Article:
PETALING JAYA: Philip Morris (M) Sdn Bhd’s decision to maintain the price of its cigarettes so far hints of a breakaway from the industry’s traditional practice of raising prices in unison.
Following moves by British American Tobacco (M) Bhd (BAT) and JT International Bhd (JTI) that cited cost pressure to raise the prices of their cigarettes by RM1 a pack, the delay or reluctance by Philip Morris to plug the difference in pricing is being closely watched.
A refusal to do so will hint of a break-up in the oligopolistic nature of the industry where a floor price is set by the Government. Should all three companies increase their prices by the same quantum, then their moves might attract the attention of the Competition Commission.
The Philip Morris’ cigarette brands whose prices are unchanged are Sampoerna, Marlboro and L&M. BAT’s brands include Dunhill, Benson & Hedges and Kent and JTI’s brands are Mevius, Salem, Winston and Camel.
Despite the inaction by Philip Morris to raise its prices of cigarette brands by RM1, analysts feel it may be a matter of time before it follows suit.
“BAT is the market leader, so the other players would catch up to increase their prices as well,” Kenanga Research analyst Soong Wei Siang told StarBiz.
“So when these three tobacco players raise prices together, there will no migration of consumers between cigarette brands,” he said.
BAT’s move in raising prices because of cost pressure is just the second time it has done so in the past 10 years. Most hikes by the tobacco industry came after the Government raised taxes or duties.
The first time BAT made the move was in June last year when prices went up by 3% for all its brands.
Last week, BAT raised its cigarette prices by RM1 per pack for its best selling brands. BAT didn’t mince its words, saying the operating environment remained “very challenging”.
“We have worked hard to mitigate these challenges by introducing all cost effective measures available, while at all times maintaining the quality of our products.
“However, these measures cannot fully offset our increase in operating costs and deliver against shareholders expectations,” BAT Malaysia managing director Stefano Clini said in a statement dated Sept 7.
JTI followed BAT’s move a few days later when it increased prices for all its brands by RM1 effective last Friday.
However, Philip Morris said it would keep prices of its tobacco brands unchanged, at least for now.
“Our prices remain unchanged for now, but for competition reasons, we do not disclose information regarding our product pricing nor comment on our future business plans,” Philip Morris corporate affairs director Ozan Ibrisim told StarBiz.
One market observer felt it was odd for all three tobacco players, in the absence of regulatory reasons, to increase their cigarette prices by the same amount given that they operated under different conditions.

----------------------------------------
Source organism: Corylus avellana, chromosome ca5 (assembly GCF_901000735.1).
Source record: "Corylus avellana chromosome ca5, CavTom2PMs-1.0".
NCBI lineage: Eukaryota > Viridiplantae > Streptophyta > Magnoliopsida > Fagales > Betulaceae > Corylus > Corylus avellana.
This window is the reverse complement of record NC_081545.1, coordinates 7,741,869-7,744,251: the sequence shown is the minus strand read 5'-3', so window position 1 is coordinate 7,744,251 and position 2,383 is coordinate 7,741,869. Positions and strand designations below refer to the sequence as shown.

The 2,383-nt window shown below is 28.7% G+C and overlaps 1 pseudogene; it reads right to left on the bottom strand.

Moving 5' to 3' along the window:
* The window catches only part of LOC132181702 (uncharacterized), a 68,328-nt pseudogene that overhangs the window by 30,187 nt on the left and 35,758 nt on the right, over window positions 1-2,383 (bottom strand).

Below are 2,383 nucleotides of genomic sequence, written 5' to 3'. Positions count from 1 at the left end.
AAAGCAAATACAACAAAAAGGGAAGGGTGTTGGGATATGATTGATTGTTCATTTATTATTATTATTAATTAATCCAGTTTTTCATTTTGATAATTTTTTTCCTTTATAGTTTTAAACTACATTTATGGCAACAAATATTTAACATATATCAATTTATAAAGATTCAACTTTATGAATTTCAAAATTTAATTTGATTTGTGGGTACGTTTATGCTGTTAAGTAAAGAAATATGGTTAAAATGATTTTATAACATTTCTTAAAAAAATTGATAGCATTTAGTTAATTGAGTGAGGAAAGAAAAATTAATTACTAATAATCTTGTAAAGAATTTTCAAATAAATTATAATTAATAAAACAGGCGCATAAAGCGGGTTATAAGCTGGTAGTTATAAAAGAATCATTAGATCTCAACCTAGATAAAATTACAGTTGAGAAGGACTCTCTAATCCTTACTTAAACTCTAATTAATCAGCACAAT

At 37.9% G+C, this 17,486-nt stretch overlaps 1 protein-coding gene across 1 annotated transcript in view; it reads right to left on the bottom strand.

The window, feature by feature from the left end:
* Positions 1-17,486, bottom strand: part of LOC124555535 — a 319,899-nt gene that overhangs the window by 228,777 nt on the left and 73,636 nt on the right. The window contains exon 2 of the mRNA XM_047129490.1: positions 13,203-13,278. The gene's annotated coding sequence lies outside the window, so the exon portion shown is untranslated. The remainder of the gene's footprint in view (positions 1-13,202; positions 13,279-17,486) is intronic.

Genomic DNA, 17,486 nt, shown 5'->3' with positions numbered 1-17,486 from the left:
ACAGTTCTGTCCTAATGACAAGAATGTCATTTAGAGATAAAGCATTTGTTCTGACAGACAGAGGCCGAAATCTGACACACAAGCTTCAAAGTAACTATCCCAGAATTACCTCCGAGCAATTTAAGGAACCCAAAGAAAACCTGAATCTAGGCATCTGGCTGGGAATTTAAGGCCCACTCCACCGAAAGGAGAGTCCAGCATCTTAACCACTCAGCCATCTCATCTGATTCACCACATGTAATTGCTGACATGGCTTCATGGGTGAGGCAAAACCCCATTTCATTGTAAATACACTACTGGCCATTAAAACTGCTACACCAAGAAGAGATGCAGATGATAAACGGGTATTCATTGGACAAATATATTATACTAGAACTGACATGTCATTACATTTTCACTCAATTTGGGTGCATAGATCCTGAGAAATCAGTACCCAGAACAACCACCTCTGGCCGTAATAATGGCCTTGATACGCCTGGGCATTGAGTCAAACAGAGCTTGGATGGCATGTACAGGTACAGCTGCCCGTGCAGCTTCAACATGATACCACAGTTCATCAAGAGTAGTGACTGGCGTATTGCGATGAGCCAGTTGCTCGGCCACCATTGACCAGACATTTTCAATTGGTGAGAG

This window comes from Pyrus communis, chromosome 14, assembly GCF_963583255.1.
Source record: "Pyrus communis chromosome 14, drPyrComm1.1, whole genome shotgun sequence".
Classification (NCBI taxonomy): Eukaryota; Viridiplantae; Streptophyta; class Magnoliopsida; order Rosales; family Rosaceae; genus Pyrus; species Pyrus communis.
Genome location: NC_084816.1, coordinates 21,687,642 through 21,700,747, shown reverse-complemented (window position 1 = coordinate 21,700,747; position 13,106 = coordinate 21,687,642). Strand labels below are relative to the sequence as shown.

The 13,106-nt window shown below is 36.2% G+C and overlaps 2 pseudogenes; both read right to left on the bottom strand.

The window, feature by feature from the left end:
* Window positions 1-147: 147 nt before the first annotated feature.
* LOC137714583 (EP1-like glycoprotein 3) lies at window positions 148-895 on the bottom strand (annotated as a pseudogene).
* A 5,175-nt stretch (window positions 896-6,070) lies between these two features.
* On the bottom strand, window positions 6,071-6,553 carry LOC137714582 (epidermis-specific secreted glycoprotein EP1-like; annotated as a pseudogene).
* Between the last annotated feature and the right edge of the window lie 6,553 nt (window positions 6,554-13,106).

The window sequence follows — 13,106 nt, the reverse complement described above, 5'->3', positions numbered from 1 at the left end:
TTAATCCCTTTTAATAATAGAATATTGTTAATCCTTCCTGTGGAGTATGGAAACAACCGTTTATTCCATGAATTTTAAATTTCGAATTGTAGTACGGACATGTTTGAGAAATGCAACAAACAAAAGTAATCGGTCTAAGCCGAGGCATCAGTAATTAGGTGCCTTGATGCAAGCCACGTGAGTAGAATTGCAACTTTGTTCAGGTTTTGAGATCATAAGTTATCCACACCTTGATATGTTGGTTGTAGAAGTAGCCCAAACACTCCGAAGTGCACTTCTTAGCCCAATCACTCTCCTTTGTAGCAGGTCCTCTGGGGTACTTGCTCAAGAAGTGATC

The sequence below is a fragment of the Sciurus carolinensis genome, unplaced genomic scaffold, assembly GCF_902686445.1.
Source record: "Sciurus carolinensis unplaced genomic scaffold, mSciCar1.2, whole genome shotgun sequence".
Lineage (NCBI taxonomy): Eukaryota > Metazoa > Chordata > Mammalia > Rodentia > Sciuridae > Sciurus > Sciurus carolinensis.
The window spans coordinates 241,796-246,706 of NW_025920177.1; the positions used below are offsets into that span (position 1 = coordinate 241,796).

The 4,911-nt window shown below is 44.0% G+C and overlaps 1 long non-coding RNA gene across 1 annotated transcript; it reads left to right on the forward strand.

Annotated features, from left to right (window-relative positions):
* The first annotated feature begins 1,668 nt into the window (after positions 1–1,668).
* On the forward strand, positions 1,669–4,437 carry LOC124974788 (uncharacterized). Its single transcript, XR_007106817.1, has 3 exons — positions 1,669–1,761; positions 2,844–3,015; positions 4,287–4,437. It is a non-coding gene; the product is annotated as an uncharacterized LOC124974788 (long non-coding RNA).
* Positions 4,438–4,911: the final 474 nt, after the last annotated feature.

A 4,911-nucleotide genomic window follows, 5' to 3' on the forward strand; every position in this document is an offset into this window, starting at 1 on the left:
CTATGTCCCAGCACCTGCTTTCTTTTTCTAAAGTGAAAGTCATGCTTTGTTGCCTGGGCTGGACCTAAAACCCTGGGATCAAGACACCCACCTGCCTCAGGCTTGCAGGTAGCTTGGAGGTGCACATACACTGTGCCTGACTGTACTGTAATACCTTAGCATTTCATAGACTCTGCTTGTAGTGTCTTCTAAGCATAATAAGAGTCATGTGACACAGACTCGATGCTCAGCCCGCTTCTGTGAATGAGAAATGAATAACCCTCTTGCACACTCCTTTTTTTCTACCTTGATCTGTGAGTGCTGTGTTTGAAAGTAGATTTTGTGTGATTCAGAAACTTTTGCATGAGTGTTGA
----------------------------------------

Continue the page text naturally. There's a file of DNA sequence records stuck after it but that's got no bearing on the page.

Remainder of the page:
“Every company should have a different cost structure, but right now, two of the tobacco companies have increased their prices by the same rate,” an observer said.
Past practices might not find favour these days after competition rules were introduced in Malaysia but, in such an industry, old habits die hard, especially when it comes to prices being raised at the point of sale.
Checks with convenience store owners revealed they have not received word from Philip Morris on any price change but that has not stopped a number of stores from charging an additional RM1 for all brands under Philip Morris’ stable.
Breaking up the cigarette oligopoly could bring benefits to Philip Morris, said an analyst, who believed that should Philip Morris retain its prices, the firm would see a marginal pick-up in its overall sales volume.
The cigarette industry has seen a fall in sales volumes every time the cigarette prices are raised. The other worry is that raising prices will also lead to the market share of illicit cigarettes growing.
In September last year, BAT raised prices following a 14% increase in excise duty and according to estimates, the market share of illicit cigarettes jumped to 38.9% and legal industry volume dropped by about 17% year-on-year.
Illicit cigarettes, or smuggled cigarettes, are a lot cheaper, with retail prices lower by more than 50%. Cigarette companies are inclined to raise prices because it generally leads to higher profits.
RHB Research Institute analyst Fong Kah Yan said the recent increase in cigarette prices for all brands under BAT was to buffer the company’s declining sales volume.
From October 2013 to June 2014, BAT’s sales volume for its better known brands fell 12.5% compared with sales between January and September 2013. Sales volume of the company’s cheaper priced cigarettes such as Pall Mall, shrank 10%.
For the overall tobacco industry, total cigarette sales from October 2013 to June 2014 dropped 12% compared with the period between January and September 2013.
BAT’s revenue since 2010 to 2013 has been growing on a compounded annual growth rate of 3.31%.